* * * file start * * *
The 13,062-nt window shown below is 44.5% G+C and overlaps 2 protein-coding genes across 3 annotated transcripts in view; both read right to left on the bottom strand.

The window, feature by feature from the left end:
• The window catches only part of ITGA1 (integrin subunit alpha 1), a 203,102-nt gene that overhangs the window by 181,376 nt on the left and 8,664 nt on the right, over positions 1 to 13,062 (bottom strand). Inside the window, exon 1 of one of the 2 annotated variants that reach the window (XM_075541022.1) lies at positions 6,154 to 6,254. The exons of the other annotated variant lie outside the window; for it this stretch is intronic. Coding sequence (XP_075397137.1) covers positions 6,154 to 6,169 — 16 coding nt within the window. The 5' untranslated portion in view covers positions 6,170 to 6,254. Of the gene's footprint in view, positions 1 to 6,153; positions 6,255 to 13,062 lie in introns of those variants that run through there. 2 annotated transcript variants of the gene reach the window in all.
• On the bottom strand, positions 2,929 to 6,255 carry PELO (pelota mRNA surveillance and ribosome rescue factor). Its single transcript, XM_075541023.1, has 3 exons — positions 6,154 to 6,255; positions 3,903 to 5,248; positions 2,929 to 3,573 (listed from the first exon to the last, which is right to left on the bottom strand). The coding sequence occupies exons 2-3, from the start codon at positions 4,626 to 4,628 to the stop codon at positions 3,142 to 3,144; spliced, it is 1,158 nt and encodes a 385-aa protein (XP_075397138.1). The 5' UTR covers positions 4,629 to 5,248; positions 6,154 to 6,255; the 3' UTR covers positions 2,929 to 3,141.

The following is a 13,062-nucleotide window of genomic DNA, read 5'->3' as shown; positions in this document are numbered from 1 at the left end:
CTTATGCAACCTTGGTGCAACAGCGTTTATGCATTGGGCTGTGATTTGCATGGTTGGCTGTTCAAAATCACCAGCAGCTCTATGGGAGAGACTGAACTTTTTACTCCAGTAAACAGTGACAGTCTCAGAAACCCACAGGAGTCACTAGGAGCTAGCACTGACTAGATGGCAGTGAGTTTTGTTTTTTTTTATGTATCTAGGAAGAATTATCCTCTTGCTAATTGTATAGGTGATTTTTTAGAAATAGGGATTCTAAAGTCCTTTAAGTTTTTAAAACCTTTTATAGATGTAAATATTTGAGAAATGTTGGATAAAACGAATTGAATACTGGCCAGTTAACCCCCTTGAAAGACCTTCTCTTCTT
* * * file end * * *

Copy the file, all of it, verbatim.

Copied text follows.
The 13,062-nt window shown below is 44.5% G+C and overlaps 2 protein-coding genes across 3 annotated transcripts in view; both read right to left on the bottom strand.

The window, feature by feature from the left end:
• The window catches only part of ITGA1 (integrin subunit alpha 1), a 203,102-nt gene that overhangs the window by 181,376 nt on the left and 8,664 nt on the right, over positions 1 to 13,062 (bottom strand). Inside the window, exon 1 of one of the 2 annotated variants that reach the window (XM_075541022.1) lies at positions 6,154 to 6,254. The exons of the other annotated variant lie outside the window; for it this stretch is intronic. Coding sequence (XP_075397137.1) covers positions 6,154 to 6,169 — 16 coding nt within the window. The 5' untranslated portion in view covers positions 6,170 to 6,254. Of the gene's footprint in view, positions 1 to 6,153; positions 6,255 to 13,062 lie in introns of those variants that run through there. 2 annotated transcript variants of the gene reach the window in all.
• On the bottom strand, positions 2,929 to 6,255 carry PELO (pelota mRNA surveillance and ribosome rescue factor). Its single transcript, XM_075541023.1, has 3 exons — positions 6,154 to 6,255; positions 3,903 to 5,248; positions 2,929 to 3,573 (listed from the first exon to the last, which is right to left on the bottom strand). The coding sequence occupies exons 2-3, from the start codon at positions 4,626 to 4,628 to the stop codon at positions 3,142 to 3,144; spliced, it is 1,158 nt and encodes a 385-aa protein (XP_075397138.1). The 5' UTR covers positions 4,629 to 5,248; positions 6,154 to 6,255; the 3' UTR covers positions 2,929 to 3,141.

The following is a 13,062-nucleotide window of genomic DNA, read 5'->3' as shown; positions in this document are numbered from 1 at the left end:
CTTATGCAACCTTGGTGCAACAGCGTTTATGCATTGGGCTGTGATTTGCATGGTTGGCTGTTCAAAATCACCAGCAGCTCTATGGGAGAGACTGAACTTTTTACTCCAGTAAACAGTGACAGTCTCAGAAACCCACAGGAGTCACTAGGAGCTAGCACTGACTAGATGGCAGTGAGTTTTGTTTTTTTTTATGTATCTAGGAAGAATTATCCTCTTGCTAATTGTATAGGTGATTTTTTAGAAATAGGGATTCTAAAGTCCTTTAAGTTTTTAAAACCTTTTATAGATGTAAATATTTGAGAAATGTTGGATAAAACGAATTGAATACTGGCCAGTTAACCCCCTTGAAAGACCTTCTCTTCTT